(Note: The following post describes details from a previous trip, NOT a current trip.)
Yet another super-early start to the day …
But for the first time on this trip, our tour group’s getting a bit of a reprieve in the (non-stop) excursion department.
Our driver, Pierluigi, has a lot of ground to cover if he’s going to get us to our next destination – the town of Assisi.
I take advantage of the long ride to catch up on my sleep, as the last couple of nights haven’t been entirely restful.
Our first short stop is at the Cassino war cemetery, the final resting place for many soldiers from the Commonwealth – New Zealanders, Australians, Brits, and Canadians.
As we enter the grounds, a military ceremony is underway at the far end, so we move along as quietly and respectfully as we can between the rows of gravestones, gazing at inscriptions and taking photos.
Standing on the grounds now, I can see them – rows upon rows – on the right-hand side of the cemetery.
The sheer number of tombstones – compared to the other soldiers from other countries – says volumes about their involvement and the ultimate price they paid.
Some were as young as 19 years old – as far as we know. Some could be younger, as it’s known that some young men lied about their ages to enlist. The visiting is quite sobering, but worth the visit.
Back on the bus, we travel for a couple more hours, passing Rome’s outskirts and going beyond, stopping for lunch at a rest stop near the town of Spoleto.
From there, it’s another two and a half hours before we reach Assisi – home of St. Francis.
As it happens, our group has arrived roughly a week and a half before Pope Francis is due to visit the town and give mass, on St. Francis’ Day (October 4). At the time of our visit, we’re told that Assisi is expecting somewhere in the neighbourhood of 100,000 people to descend upon the town for the festival.
Seeing the town at a distance from the bus, with the basilica appearing to be perched on the edge of the hill, the thought that we would be soon ascending up there seems a bit daunting.
But upon meeting our local guide for the afternoon, Vania, it doesn’t turn out to be as bad as originally imagined.
For starters, she leads us up two sets up escalators (no, really) towards the “new” gate, on the town’s northeastern side.
Assisi is anything but flat, but it honestly doesn’t seem so bad to navigate. It’s precisely the type of picturesque little town you’re supposed to imagine when you think of Italy, with scenic views of the landscape that don’t seem to end, and architecture that beckons you to take photos.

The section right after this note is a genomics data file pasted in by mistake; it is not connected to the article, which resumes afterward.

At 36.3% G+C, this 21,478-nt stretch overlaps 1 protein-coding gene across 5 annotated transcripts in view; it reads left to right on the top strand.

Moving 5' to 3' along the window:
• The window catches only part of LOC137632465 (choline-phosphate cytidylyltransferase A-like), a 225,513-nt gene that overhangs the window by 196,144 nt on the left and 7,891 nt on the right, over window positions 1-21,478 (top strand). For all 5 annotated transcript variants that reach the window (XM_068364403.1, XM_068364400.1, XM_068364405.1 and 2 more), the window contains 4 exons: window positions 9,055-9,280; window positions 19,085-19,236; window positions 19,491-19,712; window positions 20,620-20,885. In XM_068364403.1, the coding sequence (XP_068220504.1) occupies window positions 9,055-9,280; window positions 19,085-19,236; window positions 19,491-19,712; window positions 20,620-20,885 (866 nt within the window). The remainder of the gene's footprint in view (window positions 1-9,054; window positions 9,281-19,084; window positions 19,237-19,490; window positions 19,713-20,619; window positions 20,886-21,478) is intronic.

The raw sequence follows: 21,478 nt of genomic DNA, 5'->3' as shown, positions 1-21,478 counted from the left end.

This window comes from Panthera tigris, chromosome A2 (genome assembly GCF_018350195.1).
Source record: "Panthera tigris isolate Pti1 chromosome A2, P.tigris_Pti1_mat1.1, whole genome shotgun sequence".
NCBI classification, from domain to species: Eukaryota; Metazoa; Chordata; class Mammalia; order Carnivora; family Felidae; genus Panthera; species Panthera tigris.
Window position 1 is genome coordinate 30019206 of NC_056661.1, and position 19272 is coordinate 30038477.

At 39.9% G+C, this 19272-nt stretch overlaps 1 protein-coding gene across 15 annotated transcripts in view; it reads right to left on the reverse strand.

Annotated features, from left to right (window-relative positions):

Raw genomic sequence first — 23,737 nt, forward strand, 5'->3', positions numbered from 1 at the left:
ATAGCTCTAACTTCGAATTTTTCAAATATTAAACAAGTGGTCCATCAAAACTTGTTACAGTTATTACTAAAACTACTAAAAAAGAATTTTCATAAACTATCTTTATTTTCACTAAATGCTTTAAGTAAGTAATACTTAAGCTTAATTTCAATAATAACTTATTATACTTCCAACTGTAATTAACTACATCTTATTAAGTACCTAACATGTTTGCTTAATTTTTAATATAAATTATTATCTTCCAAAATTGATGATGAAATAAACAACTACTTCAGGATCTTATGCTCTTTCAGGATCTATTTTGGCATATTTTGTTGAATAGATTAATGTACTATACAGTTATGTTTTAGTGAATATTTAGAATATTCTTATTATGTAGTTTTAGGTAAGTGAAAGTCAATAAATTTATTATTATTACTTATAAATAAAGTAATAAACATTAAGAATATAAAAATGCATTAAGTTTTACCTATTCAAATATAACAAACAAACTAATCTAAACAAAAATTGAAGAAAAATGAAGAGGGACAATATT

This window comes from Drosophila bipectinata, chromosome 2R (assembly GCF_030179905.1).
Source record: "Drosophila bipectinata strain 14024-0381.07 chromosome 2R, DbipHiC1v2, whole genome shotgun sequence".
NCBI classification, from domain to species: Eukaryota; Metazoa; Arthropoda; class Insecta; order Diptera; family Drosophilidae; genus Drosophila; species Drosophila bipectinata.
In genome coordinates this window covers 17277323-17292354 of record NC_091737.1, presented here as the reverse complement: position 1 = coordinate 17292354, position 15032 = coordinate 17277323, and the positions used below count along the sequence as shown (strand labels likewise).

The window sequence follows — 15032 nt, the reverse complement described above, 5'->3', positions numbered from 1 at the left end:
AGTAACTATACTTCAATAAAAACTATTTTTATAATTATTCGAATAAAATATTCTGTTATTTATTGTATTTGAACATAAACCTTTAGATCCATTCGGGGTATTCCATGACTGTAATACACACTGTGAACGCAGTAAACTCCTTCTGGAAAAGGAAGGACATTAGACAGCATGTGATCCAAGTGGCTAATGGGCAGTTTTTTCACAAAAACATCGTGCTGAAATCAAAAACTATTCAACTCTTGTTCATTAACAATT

Every stairway, nook and cranny visible to the naked eye is image-rich. The two squares through which we’re led have views of the countryside that no picture can really properly capture.
Vania takes us inside St. Francis’ Basilica, where she talks a bit about St. Francis’ life before his decision to dedicate his life to religion, as well as the frescoes on the church walls that depict his life and work.
(Another historic tidbit/sidebar: we’ve arrived the day before the 16th anniversary of the earthquake that hit Assisi ; it damaged part of the basilica’s portals, apparently shattering it into some 200,000 pieces. A fair bit of one of them – I believe near the church entrance – has been re-assembled by experts through a painstaking method much like a jigsaw puzzle.)
From the sanctuary, we’re then taken down to the basilica’s lower level, where St. Francis’ tomb is kept. The structure is dramatically different – the lower ceilings, the design. It’s (obviously) from an older time, and so the atmosphere feels slightly more eerie, but also more sombre and reverent. Both clergy and average folks alike are there in the small, ancient chapel, praying. It feels a bit strange (even a tad disrespectful) to be shuffling about as a tour group, while this otherwise most sacred of acts is going on.
There’s not as much to look at in the southwestern section of town. I opt to take a look in a couple of nearby shops, purchasing a sticky almond pastry from one of them. (The pastry is nowhere as sweet as I think it’s going to be – just very nutty.)
Finally, we’re rounded up and taken to the hotel – a tiny, 40-room establishment. The rooms and bathrooms are just as compact.
Following a lovely dinner, it’s once again to bed, and it will be early to rise. We have a full day of driving ahead for the next stop.